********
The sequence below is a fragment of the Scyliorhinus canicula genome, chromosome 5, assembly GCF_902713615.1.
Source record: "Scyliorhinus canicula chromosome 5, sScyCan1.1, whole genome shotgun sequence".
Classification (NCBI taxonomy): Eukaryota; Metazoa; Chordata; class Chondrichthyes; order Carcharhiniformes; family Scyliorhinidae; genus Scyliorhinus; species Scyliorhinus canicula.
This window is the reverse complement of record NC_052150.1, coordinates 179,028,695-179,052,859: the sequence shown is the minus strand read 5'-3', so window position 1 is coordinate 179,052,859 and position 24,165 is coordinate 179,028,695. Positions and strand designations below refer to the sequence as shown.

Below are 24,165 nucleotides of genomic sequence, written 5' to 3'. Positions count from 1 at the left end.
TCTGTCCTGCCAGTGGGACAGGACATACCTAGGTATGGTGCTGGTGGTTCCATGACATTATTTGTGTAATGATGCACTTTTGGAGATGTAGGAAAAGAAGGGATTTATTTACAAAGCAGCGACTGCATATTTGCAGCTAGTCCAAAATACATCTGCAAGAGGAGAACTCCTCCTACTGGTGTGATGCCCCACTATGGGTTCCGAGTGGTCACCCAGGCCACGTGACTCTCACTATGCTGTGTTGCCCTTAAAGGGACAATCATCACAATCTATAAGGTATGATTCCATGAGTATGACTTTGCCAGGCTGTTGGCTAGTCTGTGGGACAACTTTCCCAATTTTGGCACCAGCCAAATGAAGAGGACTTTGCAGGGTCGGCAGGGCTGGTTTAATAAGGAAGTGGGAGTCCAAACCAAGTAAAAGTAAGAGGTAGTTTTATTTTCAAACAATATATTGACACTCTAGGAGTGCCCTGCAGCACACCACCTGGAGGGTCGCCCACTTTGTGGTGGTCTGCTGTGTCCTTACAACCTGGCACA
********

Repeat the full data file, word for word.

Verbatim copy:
The sequence below is a fragment of the Scyliorhinus canicula genome, chromosome 5, assembly GCF_902713615.1.
Source record: "Scyliorhinus canicula chromosome 5, sScyCan1.1, whole genome shotgun sequence".
Classification (NCBI taxonomy): Eukaryota; Metazoa; Chordata; class Chondrichthyes; order Carcharhiniformes; family Scyliorhinidae; genus Scyliorhinus; species Scyliorhinus canicula.
This window is the reverse complement of record NC_052150.1, coordinates 179,028,695-179,052,859: the sequence shown is the minus strand read 5'-3', so window position 1 is coordinate 179,052,859 and position 24,165 is coordinate 179,028,695. Positions and strand designations below refer to the sequence as shown.

Below are 24,165 nucleotides of genomic sequence, written 5' to 3'. Positions count from 1 at the left end.
TCTGTCCTGCCAGTGGGACAGGACATACCTAGGTATGGTGCTGGTGGTTCCATGACATTATTTGTGTAATGATGCACTTTTGGAGATGTAGGAAAAGAAGGGATTTATTTACAAAGCAGCGACTGCATATTTGCAGCTAGTCCAAAATACATCTGCAAGAGGAGAACTCCTCCTACTGGTGTGATGCCCCACTATGGGTTCCGAGTGGTCACCCAGGCCACGTGACTCTCACTATGCTGTGTTGCCCTTAAAGGGACAATCATCACAATCTATAAGGTATGATTCCATGAGTATGACTTTGCCAGGCTGTTGGCTAGTCTGTGGGACAACTTTCCCAATTTTGGCACCAGCCAAATGAAGAGGACTTTGCAGGGTCGGCAGGGCTGGTTTAATAAGGAAGTGGGAGTCCAAACCAAGTAAAAGTAAGAGGTAGTTTTATTTTCAAACAATATATTGACACTCTAGGAGTGCCCTGCAGCACACCACCTGGAGGGTCGCCCACTTTGTGGTGGTCTGCTGTGTCCTTACAACCTGGCACA